Inflation hits a 30-year high – but why, and what might it mean for mortgages?

Inflation is the rate at which the things we buy go up in cost, and it’s risen to 5.14% in the 12 months to December 2021 – it was 5.1% the previous month.  You have to go way back to March 1992 to find a higher rate of inflation – it was 7.1% then.

Rising fuel and energy prices have been all over he news in recent weeks, but it’s more complicated than that and it’s not just here in the UK.  This BBC article provides an excellent summary of 7 reasons why inflation is surging around the world:

  1. Rising Energy & Petrol Prices
  2. Goods Shortages
  3. Shipping Costs
  4. Rising Wages
  5. Climate Impact
  6. Trade Barriers
  7. The End of Pandemic Support

Energy prices look set to keep on climbing so things may well get worse before they get better.


What might this mean for my mortgage?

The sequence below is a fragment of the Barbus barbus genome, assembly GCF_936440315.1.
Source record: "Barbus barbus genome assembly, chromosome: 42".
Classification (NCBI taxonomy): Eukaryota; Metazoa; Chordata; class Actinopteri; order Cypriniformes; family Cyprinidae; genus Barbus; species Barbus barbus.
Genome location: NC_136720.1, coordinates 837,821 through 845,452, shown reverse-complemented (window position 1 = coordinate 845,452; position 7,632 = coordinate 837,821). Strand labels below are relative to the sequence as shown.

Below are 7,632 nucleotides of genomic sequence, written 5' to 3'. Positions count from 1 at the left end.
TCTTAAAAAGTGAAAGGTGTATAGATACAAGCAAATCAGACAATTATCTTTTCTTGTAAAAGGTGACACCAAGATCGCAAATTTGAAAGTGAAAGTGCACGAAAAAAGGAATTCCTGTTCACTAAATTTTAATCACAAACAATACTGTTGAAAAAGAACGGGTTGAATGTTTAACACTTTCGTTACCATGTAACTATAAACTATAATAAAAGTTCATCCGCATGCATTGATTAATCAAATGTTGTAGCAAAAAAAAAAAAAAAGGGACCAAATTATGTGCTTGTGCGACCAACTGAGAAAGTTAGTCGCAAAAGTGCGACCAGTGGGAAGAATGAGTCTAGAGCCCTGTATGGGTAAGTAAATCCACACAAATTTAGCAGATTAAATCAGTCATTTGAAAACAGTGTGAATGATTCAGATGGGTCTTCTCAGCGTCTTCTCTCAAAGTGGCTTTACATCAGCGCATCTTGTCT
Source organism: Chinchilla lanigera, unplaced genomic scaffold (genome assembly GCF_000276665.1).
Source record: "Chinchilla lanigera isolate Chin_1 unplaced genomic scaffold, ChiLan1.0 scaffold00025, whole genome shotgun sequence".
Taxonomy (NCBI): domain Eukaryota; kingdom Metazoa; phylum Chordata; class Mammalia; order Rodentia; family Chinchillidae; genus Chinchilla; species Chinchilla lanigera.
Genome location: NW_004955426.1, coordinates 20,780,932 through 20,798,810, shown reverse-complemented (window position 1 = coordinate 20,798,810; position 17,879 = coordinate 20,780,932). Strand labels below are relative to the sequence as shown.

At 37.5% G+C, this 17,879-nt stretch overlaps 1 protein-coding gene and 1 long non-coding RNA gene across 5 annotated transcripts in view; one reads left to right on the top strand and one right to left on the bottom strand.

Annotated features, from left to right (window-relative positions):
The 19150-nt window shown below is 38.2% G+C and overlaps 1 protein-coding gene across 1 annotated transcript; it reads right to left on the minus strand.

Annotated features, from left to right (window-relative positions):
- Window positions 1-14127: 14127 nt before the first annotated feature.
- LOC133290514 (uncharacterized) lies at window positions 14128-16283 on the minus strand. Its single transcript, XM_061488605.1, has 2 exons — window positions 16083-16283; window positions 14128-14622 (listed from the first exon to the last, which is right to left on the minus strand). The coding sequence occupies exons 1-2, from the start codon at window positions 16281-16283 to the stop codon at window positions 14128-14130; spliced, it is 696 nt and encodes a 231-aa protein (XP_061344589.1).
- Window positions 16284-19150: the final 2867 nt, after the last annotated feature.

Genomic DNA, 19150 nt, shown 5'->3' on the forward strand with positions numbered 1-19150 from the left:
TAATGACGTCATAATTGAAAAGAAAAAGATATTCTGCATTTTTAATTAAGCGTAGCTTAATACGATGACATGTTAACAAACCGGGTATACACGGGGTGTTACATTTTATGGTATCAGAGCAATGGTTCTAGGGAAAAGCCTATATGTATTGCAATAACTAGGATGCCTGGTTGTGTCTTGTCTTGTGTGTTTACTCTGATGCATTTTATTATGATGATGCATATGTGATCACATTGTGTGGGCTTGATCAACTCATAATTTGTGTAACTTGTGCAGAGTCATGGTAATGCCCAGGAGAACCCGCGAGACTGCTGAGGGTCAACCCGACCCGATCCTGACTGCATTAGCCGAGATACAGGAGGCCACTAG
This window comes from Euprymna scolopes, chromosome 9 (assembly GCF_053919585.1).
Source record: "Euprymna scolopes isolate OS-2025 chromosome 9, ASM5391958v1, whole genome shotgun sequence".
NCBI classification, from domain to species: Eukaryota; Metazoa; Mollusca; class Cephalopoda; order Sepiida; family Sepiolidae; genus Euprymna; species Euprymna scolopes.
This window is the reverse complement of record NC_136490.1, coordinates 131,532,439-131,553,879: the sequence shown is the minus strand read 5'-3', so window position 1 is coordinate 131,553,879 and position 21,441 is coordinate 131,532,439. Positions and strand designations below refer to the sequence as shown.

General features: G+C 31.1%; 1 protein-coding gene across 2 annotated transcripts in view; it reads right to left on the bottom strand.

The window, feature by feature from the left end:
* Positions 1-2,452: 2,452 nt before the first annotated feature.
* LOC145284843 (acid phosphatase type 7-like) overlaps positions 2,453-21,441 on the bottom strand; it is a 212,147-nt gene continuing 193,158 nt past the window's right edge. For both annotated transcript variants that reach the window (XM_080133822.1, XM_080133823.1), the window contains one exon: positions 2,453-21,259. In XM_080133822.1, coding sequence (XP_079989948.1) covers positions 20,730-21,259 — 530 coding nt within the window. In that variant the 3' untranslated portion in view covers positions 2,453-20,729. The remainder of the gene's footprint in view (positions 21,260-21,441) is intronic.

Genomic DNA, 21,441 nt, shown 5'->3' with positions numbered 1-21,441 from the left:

Well in light of the continuing increases to inflation, the Bank of England’s Monetary Policy Committee (MPC) is thought likely to increase the base rate again.  Some are predicting this will happen several times this year with the next increase in February, to an estimated 0.50%.

If you have a base rate tracker your payments would go up, whilst if you’re on a fixed rate they definitely won’t as your payments are guaranteed for the duration of the fixed rate period.  If you’re on a discounted product then it depends on whether your lender chooses to increase their Standard Variable Rate (SVR) – but usually they do, so expect an increase.

If your mortgage isn’t fixed or if your current fixed rate is due to end in the next 6 months it might be possible to secure a new product and shield yourself from potential future rate increases.  Even if you’re not sure it’s worth taking advice and we’d be happy to put you in the picture.

If this has got you thinking feel free to get in touch and we’ll be happy to help you understand what’s possible, or sign up to our monthly newsletter, to keep your finger on the pulse.

Sam Murphy – 19th January 2022